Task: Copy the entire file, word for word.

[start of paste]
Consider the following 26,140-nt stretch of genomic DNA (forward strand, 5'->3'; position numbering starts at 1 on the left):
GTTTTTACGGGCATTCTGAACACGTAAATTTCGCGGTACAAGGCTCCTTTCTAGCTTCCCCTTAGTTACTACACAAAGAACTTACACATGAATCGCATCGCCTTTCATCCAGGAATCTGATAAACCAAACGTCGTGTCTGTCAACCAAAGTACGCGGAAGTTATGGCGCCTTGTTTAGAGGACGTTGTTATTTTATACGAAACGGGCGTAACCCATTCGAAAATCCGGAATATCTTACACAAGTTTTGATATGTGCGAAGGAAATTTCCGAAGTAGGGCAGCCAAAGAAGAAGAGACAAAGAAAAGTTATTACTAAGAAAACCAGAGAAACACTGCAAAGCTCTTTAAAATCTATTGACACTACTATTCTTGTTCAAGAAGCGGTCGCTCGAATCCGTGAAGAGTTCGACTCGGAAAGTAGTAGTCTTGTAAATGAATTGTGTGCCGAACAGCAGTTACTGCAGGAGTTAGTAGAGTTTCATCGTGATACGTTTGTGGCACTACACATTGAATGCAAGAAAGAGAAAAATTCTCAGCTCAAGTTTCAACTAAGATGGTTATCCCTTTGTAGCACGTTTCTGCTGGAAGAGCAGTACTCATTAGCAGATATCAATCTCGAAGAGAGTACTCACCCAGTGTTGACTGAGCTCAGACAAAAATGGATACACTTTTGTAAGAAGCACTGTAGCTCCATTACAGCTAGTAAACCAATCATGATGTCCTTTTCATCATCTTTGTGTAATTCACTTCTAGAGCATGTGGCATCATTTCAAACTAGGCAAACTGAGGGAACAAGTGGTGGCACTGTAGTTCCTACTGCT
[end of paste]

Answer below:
Consider the following 26,140-nt stretch of genomic DNA (forward strand, 5'->3'; position numbering starts at 1 on the left):
GTTTTTACGGGCATTCTGAACACGTAAATTTCGCGGTACAAGGCTCCTTTCTAGCTTCCCCTTAGTTACTACACAAAGAACTTACACATGAATCGCATCGCCTTTCATCCAGGAATCTGATAAACCAAACGTCGTGTCTGTCAACCAAAGTACGCGGAAGTTATGGCGCCTTGTTTAGAGGACGTTGTTATTTTATACGAAACGGGCGTAACCCATTCGAAAATCCGGAATATCTTACACAAGTTTTGATATGTGCGAAGGAAATTTCCGAAGTAGGGCAGCCAAAGAAGAAGAGACAAAGAAAAGTTATTACTAAGAAAACCAGAGAAACACTGCAAAGCTCTTTAAAATCTATTGACACTACTATTCTTGTTCAAGAAGCGGTCGCTCGAATCCGTGAAGAGTTCGACTCGGAAAGTAGTAGTCTTGTAAATGAATTGTGTGCCGAACAGCAGTTACTGCAGGAGTTAGTAGAGTTTCATCGTGATACGTTTGTGGCACTACACATTGAATGCAAGAAAGAGAAAAATTCTCAGCTCAAGTTTCAACTAAGATGGTTATCCCTTTGTAGCACGTTTCTGCTGGAAGAGCAGTACTCATTAGCAGATATCAATCTCGAAGAGAGTACTCACCCAGTGTTGACTGAGCTCAGACAAAAATGGATACACTTTTGTAAGAAGCACTGTAGCTCCATTACAGCTAGTAAACCAATCATGATGTCCTTTTCATCATCTTTGTGTAATTCACTTCTAGAGCATGTGGCATCATTTCAAACTAGGCAAACTGAGGGAACAAGTGGTGGCACTGTAGTTCCTACTGCT